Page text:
Each task in scheduler 22 may be realized (e.g., realized tasks 36 and 39), which indicates that an execution context 34 or 38 has been or will be attached to the task and the task is ready to execute. Realized tasks typically include light weight tasks and agents and may be associated with an execution context 34 or 38 just before executing or in advance of execution. A task that is not realized is termed unrealized. Unrealized tasks (e.g., tasks 42) may be created as child tasks generated by the execution of parent tasks and may be generated by parallel constructs (e.g., parallel, parallel for, begin, and finish). Scheduler 22 may be organized into a synchronized collection (e.g., a stack and/or a queue) for logically independent tasks with execution contexts (i.e., realized tasks) along with a list of workstealing queues for dependent tasks (i.e., unrealized tasks) as illustrated in the embodiment of FIG. 5 described below.

Upon completion, blocking, or other interruption (e.g., explicit yielding or forced preemption) of a task 36 associated with an execution context 34 running on a virtual processor 32, the virtual processor 32 becomes available to execute another realized task 39 or unrealized task 42. Scheduler 22 searches for a runnable execution context 38, a realized task 39, or an unrealized task 42 to attach to the available virtual processor 32 for execution in any suitable way. For example, scheduler 22 may first search for a runnable execution context 38 to execute before searching for a realized task 39 or an unrealized task 42 to execute. Scheduler 22 continues attaching execution contexts 38 to available virtual processors 32 for execution until all execution contexts 38 of scheduler 22 have been executed. In other embodiments, runnable execution contexts 38 and realized tasks 39 may be merged into single concept from the perspective of schedulers 22.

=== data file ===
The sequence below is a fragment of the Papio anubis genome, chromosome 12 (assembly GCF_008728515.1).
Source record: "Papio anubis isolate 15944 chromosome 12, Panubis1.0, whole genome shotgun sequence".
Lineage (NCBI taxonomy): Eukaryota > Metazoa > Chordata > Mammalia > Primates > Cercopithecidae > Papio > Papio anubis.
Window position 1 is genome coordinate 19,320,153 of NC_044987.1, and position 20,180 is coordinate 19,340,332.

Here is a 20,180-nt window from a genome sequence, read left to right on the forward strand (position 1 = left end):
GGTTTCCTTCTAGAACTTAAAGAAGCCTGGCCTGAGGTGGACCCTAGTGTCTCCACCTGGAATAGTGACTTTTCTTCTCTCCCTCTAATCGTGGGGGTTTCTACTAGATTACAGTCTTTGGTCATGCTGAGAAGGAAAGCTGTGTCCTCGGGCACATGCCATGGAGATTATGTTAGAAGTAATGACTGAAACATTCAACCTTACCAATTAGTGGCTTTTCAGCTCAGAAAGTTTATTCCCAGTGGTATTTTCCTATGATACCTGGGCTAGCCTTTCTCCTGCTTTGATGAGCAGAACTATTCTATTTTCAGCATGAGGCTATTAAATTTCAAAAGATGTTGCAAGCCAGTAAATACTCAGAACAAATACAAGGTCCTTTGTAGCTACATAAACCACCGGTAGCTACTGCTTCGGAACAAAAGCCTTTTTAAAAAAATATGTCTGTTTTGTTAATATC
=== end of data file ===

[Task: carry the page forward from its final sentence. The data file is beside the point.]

Scheduler 22 includes one or more memory allocators (not shown) that cause memory to be allocated for internal data structures of scheduler 22 (not shown) and tasks 36 of execution contexts 34 executing on virtual processors 34. The memory allocators request and receive access to pages of memory from OS 14 and allocate objects or other suitable portions of memory from the pages to tasks 36 executing on virtual processors 32. OS 14 may provide pages in predefined sizes of memory such as page sizes of 4 kilobytes (KB) to 64 KB to the memory allocators.

The memory allocated may include thread or context local storage (TLS or CLS) (not shown). With thread and context local storage, the allocated memory corresponds to an execution context 34 that is currently being executed by a virtual processor 32. This memory is saved along with the program state and machine state information of an execution context 34 when the execution context 34 blocks or is otherwise interrupted so that the memory can be restored when the corresponding thread or context resumes. The thread or context local storage may be moved to a new virtual processor 32 along with the execution context 34 when the execution context 34 is picked up by the new virtual processor 32 for execution. As a result, thread and context local storage is only available to tasks 36 that are executed on an execution context 34 that corresponds to the thread or context local storage. Thread and context local storage does not persist across execution contexts, and the contents of thread and context local storage are not maintained across execution contexts.

The memory allocated also includes virtual processor local storage for each virtual processor 32. Each virtual processor local storage persists across all execution contexts 34 that execute on a corresponding virtual processor 32. Accordingly, the contents of virtual processor local storages are maintained when execution contexts 34 complete, block, or are otherwise interrupted on virtual processors 32. Such contents are not saved with the program state and machine state information of an execution context 34 when the execution context 34 blocks or is otherwise interrupted. Subsequent execution contexts 34 executed by available virtual processors 32 may access, modify, and/or overwrite the data in corresponding virtual processor local storages.